The Jonquil Motel is located at 317 Tombstone Canyon Road in Bisbee. For more information, call 866-432-7371 or visit www.thejonquil.com.
Driving through Bisbee, you can't miss the Jonquil Motel — it features a 60-foot mural and an abundance of old-school charm. More importantly, you shouldn't miss it. It's one of the most charming nightspots in Southern Arizona.
© Paul Markow
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By Roger Naylor
BISBEE Ever notice when someone gives you directions that include the phrase "you can't miss it," that's usually what happens? That won't happen when you're looking for the Jonquil Motel in Bisbee.
It's the mural that grabs you. The mural mesmerizes. It pulls your car to the curb with its gaudy colors and it slaps you across the eyes with images of mermaids, ships at sea, the gypsy girl on her balcony and the lover who floats toward her across star-laden skies. The dramatic artscape is 60 feet wide by 15 feet tall and blankets an entire wall of the Jonquil at the edge of a narrow street. So, no, you won't miss it.
Painted by Rose Johnson in 2004, the mural is called Sleepwalking, and it's based on the 1928 poem Romance Sonámbulo by Federico García Lorca. The poem is a vivid, compelling story of a doomed love affair — sort of a Romeo and Juliet set in pre-Civil War Spain. Lorca's haunting surrealistic images spill effortlessly from Johnson's brush.
The poem has no connection to Bisbee. It's simply art for the sake of art. So in that way, it has everything to do with Bisbee, a former mining town that reinvented itself as a hamlet for artists and free spirits.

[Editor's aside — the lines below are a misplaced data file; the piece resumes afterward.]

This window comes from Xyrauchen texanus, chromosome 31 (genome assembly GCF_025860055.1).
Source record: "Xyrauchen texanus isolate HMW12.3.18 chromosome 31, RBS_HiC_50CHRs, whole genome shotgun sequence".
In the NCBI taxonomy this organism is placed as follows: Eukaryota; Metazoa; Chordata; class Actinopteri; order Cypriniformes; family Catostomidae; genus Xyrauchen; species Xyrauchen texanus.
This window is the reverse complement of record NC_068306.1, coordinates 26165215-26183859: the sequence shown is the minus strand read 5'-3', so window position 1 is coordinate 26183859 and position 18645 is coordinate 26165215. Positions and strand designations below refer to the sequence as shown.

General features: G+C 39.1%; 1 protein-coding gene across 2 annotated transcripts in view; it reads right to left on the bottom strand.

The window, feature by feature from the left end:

Tucked into crevasses of the Mule Mountains, Bisbee zigzags up cliff faces and spills in and out of gulches to create an unforgettable backdrop. Art galleries and shops fill the downtown. Homes have been refurbished, often set ablaze with color. Sculptures, murals and other art pieces have sprouted throughout the hilly burg.
The Jonquil Motel was built in the 1930s. Although the jonquil is a lovely flower, a member of the daffodil family, the little motor court actually takes its name from the original owner, John Quill. Like many businesses in Bisbee, the Jonquil closed in the mid-'70s, when the copper mines were shut down. But it reopened a few years later. Steve and Marijane Relth purchased the property and undertook major upgrades beginning in 2005.
Today, the Jonquil offers seven rooms in a picturesque setting. The motel cradles a lush little courtyard, and a private backyard nestles against the rising hillside. Rooms are cozy, painted in soft, earthy tones. While maintaining a definite vintage charm, each room features plush pillow-top mattresses, flat-screen televisions and eclectic décor, like Old-World furnishings and local art adorning the walls. Staying at the Jonquil feels like you're bunking in the guestroom of a friend's house.
Despite the comfortable accommodations, you might find yourself drawn outside. Stand in front of the mural in the soft blush of twilight as the colors grow even richer and the images leap off the wall. It holds you. It seduces you. It squeezes your heart.
Driving through Bisbee, you can't miss the Jonquil Motel. More importantly, you shouldn't miss it.
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